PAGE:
In what may be an early crisis test for the president-elect, on November 29, the nationwide campaign to increase the federal minimum wage in the United States has calling for a "Day of Disruption", namely strikes and civil disobedience, on November 29 in the latest push to raise the minimum wage in the US to $15.
The Fight for 15 group is preparing to protest in 340 cities across the United States, and is calling for airport and fast-food workers to strike.
Group representatives have stated that they expect subcontracted service staff at roughly 20 airports to participate. It is anticipated to be the largest day of protest in the organization’s four year history, coinciding with the anniversary of the launch of the movement.
“Tuesday, November 29, the #FightFor15 is staging a national day of disruption. We won’t back down,” the Fight for 15 Twitter account posted on Monday morning.
On its website, the campaign writes the following statement: “For too long, McDonald’s and low-wage employers have made billions of dollars in profit and pushed off costs onto taxpayers, while leaving people like us – the people who do the real work – to struggle to survive. That’s why we strike.”
Fight for 15 began in New York City, as fast-food workers went on strike demanding $15-an-hour pay, as well as union rights. The movement was successful, and in April of this year NY Governor Andrew Cuomo signed a law to increase wages to a $15 minimum by the end of 2018 in New York City, and by 2021 in other counties, including Nassau, Suffolk and Westchester.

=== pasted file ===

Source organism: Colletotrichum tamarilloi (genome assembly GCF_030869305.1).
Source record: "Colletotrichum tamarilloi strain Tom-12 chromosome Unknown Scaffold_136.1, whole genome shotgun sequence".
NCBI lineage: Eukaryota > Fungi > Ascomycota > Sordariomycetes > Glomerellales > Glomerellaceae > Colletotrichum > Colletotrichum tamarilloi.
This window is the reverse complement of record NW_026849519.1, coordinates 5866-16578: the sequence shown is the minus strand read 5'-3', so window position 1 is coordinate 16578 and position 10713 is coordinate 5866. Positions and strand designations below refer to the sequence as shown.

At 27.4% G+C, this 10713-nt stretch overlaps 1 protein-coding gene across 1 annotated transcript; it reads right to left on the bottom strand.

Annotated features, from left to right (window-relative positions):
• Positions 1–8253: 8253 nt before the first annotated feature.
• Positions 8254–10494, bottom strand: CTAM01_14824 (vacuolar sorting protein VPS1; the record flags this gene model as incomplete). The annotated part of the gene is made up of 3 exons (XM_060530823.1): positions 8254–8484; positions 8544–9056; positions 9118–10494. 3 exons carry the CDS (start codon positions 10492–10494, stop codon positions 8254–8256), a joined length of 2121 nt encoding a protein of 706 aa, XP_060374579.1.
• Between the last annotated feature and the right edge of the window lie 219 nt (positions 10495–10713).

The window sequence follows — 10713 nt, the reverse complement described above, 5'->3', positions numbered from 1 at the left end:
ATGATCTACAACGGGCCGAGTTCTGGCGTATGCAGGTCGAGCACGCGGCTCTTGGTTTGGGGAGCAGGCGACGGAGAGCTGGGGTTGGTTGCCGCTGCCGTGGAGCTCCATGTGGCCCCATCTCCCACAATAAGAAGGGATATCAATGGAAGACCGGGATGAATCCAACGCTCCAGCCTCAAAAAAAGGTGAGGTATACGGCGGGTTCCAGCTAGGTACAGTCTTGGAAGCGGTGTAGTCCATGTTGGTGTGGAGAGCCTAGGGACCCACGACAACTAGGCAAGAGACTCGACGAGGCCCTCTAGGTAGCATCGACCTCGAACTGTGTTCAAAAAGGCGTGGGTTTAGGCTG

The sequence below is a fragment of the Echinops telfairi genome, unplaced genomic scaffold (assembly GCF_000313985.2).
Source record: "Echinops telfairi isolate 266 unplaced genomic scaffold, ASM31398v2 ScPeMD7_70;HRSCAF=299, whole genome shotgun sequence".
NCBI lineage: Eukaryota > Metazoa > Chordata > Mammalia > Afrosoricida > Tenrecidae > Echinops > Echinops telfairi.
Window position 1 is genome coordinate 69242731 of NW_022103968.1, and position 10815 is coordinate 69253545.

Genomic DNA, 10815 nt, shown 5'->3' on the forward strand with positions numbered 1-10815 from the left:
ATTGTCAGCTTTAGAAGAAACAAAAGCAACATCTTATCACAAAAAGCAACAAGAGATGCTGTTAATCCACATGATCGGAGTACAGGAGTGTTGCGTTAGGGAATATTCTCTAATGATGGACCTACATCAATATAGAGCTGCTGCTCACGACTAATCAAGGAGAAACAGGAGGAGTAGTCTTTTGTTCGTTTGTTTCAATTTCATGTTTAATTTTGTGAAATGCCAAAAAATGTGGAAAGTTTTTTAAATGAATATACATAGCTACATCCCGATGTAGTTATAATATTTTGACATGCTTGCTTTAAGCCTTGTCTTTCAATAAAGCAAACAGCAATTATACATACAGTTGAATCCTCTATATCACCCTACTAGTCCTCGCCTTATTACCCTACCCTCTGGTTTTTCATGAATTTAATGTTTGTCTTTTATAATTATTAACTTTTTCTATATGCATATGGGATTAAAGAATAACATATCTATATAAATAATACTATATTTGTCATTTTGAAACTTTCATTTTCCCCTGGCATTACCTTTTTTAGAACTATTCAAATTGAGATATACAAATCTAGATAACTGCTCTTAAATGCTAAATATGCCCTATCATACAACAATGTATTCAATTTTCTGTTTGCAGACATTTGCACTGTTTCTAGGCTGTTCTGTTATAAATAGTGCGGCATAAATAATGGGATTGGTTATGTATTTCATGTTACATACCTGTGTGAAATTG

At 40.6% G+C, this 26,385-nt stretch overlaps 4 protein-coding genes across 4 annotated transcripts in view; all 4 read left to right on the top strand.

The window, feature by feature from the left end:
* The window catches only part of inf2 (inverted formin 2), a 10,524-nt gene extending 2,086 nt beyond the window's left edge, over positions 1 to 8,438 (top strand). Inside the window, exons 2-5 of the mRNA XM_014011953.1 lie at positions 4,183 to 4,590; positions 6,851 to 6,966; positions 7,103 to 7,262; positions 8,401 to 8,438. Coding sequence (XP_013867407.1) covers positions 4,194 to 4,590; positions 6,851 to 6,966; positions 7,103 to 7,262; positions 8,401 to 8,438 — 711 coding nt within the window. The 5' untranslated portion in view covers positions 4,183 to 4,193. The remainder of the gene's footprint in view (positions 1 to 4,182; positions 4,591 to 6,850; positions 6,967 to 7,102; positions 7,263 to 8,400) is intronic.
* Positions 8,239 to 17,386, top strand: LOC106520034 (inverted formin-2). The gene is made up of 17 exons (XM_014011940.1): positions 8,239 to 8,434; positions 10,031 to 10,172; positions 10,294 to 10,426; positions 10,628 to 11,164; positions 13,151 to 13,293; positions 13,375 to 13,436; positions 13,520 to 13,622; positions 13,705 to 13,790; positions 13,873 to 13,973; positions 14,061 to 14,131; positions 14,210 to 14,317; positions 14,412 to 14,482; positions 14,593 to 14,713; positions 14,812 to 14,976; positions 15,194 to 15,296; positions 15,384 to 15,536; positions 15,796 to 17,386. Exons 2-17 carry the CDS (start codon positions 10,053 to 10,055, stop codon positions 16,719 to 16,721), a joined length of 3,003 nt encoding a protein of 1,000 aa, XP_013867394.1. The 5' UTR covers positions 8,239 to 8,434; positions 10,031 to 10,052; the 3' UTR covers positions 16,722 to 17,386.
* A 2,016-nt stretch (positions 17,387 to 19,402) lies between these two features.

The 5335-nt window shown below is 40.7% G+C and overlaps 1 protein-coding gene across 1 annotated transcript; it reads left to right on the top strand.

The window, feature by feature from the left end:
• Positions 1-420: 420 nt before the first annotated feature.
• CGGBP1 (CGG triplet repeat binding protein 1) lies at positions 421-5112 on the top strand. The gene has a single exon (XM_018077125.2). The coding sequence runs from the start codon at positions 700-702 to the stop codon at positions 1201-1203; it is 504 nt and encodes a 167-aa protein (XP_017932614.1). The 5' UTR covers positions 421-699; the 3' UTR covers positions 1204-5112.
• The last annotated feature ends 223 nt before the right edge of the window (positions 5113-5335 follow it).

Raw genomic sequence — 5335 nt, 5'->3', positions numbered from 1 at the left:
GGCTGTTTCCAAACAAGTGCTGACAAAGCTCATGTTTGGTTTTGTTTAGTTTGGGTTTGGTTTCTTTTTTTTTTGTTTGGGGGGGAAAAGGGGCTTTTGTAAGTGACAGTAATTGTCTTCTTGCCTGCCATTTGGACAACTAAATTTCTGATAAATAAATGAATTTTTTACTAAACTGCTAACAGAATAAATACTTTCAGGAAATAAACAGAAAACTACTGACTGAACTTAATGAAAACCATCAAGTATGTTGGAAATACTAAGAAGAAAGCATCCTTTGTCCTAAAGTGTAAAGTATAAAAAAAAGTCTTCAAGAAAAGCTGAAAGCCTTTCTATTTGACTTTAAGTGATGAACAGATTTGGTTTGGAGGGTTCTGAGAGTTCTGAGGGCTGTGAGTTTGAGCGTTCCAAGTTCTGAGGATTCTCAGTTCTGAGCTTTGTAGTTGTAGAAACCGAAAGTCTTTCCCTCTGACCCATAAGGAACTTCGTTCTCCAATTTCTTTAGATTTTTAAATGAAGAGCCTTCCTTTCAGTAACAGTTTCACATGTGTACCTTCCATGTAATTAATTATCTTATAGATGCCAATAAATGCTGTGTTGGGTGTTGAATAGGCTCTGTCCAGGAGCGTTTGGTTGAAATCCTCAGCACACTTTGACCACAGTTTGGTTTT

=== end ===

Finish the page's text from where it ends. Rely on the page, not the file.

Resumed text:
For the rest of the state, the minimum wage will be raised to $12.50 by the end of 2020.
The movement has since spread to over 300 cities on six different continents, and has seen additional successes, winning $15 an hour in the state of California, and in large cities such as Seattle. Other cities, including Portland and Chicago, have seen significant minimum-wage increases.
While previously the group's demands have been ignored at the Federal level, in a potential complication this July, then-Republican presidential candidate Donald Trump broke from his party’s platform, promising to increase the federal minimum wage, which may boost the leverage of the protesting organization.
However, Trump acknowledged that states with more expensive urban regions need to have a higher minimum wage than lower-cost rural areas.
Minimum-wage regulations, Trump noted, are most feasible when they are based on the living costs in each particular area, rendering the federal wage level regulations largely irrelevant to the economic reality in different regions of the US.
With a $10/hour federal minimum wage, individual states, he claims, could go above that threshold. “I would leave it and raise it somewhat. You need to help people and I know it’s not very Republican to say but you need to help people,” Trump said in his July interview.